Work as a team. Create structure with your children by planning their daily schedule together. Put in fun activities as well as responsibilities. Create a list of agreed activities you can do either apart or together and commit to doing one a day. Try to have lunch together where possible so you can catch up on how everyone is feeling and how they are coping.
Whether children are in or out of school, the threat of the coronavirus has made managing family life a much bigger job. Odds are, mums are taking on more of this emotional and domestic labour.
Eve Rodsky, author of “Fair Play: A Game-Changing Solution for When You Have Too Much to Do (and More Life to Live),” said research shows that the majority of daily life disruptions are handled by mothers, including when both parents work.
“We treat women’s time as infinite, like sand. And we treat men’s time as finite, like a diamond,” Rodsky said. As a result, women do caregiving when they have to, and men do caregiving when they can.
On top of this, women are more likely to do what experts call “worry work,” Rodsky explained. Mothers are more likely than fathers to anticipate the needs of the family and plan ahead for worst case scenarios. It is vitally important for both adult and child relationships to work well that the responsibility of parenting and caring for the family is shared and that division of labour is split equally if both parents work.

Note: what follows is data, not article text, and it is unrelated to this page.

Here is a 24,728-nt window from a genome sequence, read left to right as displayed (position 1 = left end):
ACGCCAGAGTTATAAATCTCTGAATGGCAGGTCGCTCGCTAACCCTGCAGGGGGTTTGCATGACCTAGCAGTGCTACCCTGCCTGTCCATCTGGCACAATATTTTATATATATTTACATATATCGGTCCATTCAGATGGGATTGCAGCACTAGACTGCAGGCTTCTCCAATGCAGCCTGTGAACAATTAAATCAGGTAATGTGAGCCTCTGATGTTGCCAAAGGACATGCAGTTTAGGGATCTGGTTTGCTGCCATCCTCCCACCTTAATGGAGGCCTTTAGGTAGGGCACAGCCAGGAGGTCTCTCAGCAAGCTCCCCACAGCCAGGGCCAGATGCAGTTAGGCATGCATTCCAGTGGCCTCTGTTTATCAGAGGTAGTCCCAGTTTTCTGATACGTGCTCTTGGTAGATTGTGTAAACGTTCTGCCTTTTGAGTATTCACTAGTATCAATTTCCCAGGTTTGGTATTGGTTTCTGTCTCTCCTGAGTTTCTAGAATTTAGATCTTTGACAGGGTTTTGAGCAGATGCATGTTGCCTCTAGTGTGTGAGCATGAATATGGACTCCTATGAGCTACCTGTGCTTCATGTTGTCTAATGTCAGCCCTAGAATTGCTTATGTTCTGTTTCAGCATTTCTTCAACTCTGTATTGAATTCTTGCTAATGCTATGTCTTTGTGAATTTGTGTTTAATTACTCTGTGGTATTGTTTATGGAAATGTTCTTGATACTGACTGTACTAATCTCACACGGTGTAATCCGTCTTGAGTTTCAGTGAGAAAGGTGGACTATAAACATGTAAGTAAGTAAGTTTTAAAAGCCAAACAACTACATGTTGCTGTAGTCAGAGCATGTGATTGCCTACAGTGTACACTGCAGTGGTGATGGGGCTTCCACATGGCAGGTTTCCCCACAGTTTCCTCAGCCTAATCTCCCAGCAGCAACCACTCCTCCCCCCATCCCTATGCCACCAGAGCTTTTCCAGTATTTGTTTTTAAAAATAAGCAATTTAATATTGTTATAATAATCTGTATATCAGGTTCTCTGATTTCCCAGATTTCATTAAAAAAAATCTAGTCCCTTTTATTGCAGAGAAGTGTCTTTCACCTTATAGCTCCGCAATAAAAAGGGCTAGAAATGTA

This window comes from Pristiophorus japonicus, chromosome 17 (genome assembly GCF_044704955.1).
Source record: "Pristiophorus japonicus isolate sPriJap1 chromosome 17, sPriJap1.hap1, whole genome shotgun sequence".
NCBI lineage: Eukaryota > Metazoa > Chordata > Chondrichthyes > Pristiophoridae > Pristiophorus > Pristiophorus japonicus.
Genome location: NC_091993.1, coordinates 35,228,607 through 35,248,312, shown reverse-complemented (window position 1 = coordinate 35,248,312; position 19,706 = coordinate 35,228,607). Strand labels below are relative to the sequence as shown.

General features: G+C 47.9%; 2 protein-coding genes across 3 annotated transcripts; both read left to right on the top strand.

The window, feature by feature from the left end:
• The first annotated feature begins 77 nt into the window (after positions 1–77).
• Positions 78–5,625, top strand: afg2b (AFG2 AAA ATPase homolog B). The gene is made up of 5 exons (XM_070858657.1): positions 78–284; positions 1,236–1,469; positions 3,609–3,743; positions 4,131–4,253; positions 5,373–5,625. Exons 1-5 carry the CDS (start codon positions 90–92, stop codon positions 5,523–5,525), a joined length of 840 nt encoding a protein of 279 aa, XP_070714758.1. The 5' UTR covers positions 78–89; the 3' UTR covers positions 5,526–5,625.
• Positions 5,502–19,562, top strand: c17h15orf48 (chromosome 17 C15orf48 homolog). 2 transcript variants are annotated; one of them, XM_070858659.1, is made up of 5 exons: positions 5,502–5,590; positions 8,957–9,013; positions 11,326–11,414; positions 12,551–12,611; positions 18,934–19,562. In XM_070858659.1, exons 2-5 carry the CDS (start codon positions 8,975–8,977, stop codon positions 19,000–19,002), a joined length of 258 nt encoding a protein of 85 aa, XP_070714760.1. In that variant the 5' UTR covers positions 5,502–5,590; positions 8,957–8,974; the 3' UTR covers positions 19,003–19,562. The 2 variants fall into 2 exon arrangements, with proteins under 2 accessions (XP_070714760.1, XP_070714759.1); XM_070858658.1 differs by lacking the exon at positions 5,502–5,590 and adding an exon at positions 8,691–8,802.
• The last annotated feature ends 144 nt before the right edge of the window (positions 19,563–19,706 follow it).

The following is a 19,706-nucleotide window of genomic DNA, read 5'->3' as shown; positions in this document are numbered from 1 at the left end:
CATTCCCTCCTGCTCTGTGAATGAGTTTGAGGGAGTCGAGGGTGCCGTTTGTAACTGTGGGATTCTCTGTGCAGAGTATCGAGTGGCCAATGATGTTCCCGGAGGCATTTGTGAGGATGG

Remember, we’re in this together
Try to look through both your work schedules and see where you can each offer individual time to the children and when you can support one another.
Also make sure you have some space that is a ‘do not disturb’ area of the house where you can step away and re-group during those more pressurised moments!
Looking to other countries, it is clear to see that the human spirit can rise when we work together to support one another. Viral videos of Italians singing together, Spaniards exercising on balconies and Chinese health workers coming to the aid of other countries shows that as species, us humans can do wonderful things when we support one another.
Showing your children the kindness of strangers and the strength in humour will make them see that laughter can be the best medicine during scary times.
If there is a silver lining in all this, or at least a lesson that we might want to impart to our kids, it’s this. In our cities, our workplaces, our classrooms, and our homes, we are being forced to realise that life works better when we can depend on one another.
We also work with small and large businesses to support the wellbeing of parents and those with eldercare responsibilities.
email@example.com | 020 8979 6453
Rehab 4 Addiction website features further articles on how to relax without alcohol, they are an advisory service for people who suffer from alcohol, drug and behavioural addiction.